Am I a perfectionist?

perfectionist

I get many clients asking me, “Am I a perfectionist?”. Many of my clients who suffer from perfectionism (yes, suffer – it causes a lot of unnecessary stress) don’t recognise it in themselves. When we have views about perfectionism we will invariably want to keep doing things that we feel help us to keep on top of things. Underyling perfectionism is often the fear of failure. Perfectionists believe that if they keep striving and achieving they will not feel like failures. What they don’t realise is that they get stuck in a rut of being constantly busy, trying to fill a void within them.

Signs you are a perfectionist:

Your self worth is closely linked to your achievements and striving to achieve.

You have inflexible standards believing things need to be a certain way for you to perform and get ahead. “Good or bad, success or failure”

You use errors in thinking – things must be a certain way or should be a certain way (inflexible standards).

You judge yourself according to what you do rather than who you are.

When you achieve something too easily, you assess the goal as too easy instead of giving yourself credit.

At times you set such high expectations that you end up procrastinating instead of getting ahead.

When you aren’t able to achieve in the way you planned, you take it out on yourself and become self critical.

 

Being a perfectionist places so much pressure upon a person to perform and often, they mever feel good enough underneath. Perfectionism can come from parents whose loves appeared conditional upon performance. Example: you only received praise if you achieved good grades at school. This sends a message that you are not good enough byt just ‘being’, and that you have to be achieving in order to be considered worthwhile.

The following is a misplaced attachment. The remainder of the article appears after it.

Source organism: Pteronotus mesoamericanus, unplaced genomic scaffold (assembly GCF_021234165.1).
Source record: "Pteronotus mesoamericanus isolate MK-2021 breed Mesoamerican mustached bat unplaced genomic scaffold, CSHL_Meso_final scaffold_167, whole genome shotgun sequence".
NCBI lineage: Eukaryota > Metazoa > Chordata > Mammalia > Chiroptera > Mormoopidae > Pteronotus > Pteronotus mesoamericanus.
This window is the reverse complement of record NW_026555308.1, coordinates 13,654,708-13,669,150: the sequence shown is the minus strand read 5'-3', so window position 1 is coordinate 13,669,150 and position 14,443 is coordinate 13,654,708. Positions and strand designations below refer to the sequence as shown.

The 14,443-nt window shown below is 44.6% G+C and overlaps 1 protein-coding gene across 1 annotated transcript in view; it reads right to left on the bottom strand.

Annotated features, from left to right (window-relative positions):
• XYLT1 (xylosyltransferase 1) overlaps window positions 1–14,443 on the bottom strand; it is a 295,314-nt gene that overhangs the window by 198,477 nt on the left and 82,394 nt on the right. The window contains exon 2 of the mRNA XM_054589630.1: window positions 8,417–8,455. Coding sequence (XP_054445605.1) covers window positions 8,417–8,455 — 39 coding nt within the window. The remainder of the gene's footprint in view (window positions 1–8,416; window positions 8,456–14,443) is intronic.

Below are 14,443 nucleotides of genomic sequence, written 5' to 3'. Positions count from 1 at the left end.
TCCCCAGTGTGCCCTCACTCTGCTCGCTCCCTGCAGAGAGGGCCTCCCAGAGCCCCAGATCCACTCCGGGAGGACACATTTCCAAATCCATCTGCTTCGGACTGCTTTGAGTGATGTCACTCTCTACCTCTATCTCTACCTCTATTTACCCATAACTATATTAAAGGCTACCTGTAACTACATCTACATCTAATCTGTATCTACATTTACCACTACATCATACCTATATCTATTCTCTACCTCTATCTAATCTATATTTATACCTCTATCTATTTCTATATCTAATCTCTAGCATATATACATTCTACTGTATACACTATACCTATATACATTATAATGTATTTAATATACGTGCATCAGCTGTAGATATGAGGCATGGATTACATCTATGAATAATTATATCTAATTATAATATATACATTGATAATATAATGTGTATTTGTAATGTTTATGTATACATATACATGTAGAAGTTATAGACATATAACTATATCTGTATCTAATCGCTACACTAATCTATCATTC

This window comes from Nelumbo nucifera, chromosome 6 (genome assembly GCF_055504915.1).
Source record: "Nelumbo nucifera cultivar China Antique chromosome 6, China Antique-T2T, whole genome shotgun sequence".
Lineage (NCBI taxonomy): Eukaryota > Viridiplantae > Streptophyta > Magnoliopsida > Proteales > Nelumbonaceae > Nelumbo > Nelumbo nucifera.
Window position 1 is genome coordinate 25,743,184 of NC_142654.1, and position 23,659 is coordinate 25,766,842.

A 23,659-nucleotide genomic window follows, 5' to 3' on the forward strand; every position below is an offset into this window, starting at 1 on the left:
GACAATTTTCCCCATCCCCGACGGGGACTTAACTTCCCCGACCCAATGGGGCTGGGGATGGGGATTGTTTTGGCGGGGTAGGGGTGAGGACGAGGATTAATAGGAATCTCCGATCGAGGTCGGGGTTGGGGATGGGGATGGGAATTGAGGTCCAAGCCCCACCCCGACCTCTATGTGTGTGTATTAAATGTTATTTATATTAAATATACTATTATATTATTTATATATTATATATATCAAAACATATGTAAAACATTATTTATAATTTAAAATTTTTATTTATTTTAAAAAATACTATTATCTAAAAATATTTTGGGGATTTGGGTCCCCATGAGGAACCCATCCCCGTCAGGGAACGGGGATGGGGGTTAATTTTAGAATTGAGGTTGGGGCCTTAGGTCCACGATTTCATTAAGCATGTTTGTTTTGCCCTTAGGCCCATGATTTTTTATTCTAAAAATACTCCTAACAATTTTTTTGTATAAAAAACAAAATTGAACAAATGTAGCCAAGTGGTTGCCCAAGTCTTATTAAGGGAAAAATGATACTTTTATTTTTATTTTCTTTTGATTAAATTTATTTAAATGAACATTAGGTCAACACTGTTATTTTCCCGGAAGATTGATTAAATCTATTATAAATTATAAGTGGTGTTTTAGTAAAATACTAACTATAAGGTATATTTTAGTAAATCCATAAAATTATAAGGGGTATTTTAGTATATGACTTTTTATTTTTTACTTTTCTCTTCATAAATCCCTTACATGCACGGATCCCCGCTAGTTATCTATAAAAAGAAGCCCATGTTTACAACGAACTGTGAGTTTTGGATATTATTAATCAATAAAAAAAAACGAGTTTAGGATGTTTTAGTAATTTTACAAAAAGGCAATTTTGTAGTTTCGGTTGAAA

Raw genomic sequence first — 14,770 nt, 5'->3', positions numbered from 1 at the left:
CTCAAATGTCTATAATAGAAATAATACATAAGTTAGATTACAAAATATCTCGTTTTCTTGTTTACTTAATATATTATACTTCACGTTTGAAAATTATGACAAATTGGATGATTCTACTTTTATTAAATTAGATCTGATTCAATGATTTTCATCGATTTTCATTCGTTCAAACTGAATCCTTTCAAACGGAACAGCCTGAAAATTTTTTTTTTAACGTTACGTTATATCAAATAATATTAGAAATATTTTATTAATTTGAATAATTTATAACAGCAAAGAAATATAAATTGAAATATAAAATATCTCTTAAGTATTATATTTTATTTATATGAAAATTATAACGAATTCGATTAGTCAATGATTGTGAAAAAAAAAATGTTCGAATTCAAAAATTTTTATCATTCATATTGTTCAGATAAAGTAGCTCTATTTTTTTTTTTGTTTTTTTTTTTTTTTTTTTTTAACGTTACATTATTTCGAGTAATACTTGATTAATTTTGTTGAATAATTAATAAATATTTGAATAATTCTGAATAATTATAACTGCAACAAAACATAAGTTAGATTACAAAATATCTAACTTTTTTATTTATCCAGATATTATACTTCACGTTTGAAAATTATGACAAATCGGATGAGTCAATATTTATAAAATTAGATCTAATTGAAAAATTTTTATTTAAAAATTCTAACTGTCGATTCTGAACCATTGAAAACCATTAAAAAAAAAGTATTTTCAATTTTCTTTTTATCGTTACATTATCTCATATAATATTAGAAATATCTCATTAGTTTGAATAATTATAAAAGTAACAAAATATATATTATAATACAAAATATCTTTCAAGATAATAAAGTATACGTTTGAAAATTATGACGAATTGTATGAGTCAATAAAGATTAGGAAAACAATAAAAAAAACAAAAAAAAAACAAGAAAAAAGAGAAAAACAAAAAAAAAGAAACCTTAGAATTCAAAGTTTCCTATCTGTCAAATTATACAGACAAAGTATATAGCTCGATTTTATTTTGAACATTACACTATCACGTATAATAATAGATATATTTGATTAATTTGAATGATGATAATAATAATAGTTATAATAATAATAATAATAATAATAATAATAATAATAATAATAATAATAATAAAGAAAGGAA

This can lead to a person never feeling good enough. Most perfectionists don’t feel good enough and this is what drives their behaviour. They have a rule for livng: “If I achieve more then I will feel okay about myself”.

What to do about perfectionism

Break free from the achievement trap. It’s okat t want to achieve but your self worth should be there whether you are achieving or not. Learn to love the person you are – what are your good qualities? Kind? Honest? Caring? Focus on those too, not just on what you have achieved.

Learn to make mistakes and be okay with it. Sending an email with spelling errors has nothing to do with your worthiness as a person. Have fub making mistakes and playing with failure – get used to it and embrace it. It has nothing to do with your value.

If it was true that we are only good enough and worthwhile once we have achieved, that would mean we are all worthless as babies until we begin acheiving. Looking at it this way I hope you can see how crazy this viewpoint is.

Reject the idea that constant striving will make you feel worthy. Feeling worthy comes from self love and acceptance, from living according to our values and appreciating our strengths as well as our weaknesses.

Mandy X

 

 

Mandy Kloppers
Author: Mandy Kloppers

Mandy is a qualified therapist who treats depression, anxiety, OCD, PTSD, trauma, and many other types of mental health issues. She provides online therapy around the world for those needing support and also provides relationship counselling.

Mandy Kloppers

Mandy is a qualified therapist who treats depression, anxiety, OCD, PTSD, trauma, and many other types of mental health issues. She provides online therapy around the world for those needing support and also provides relationship counselling.

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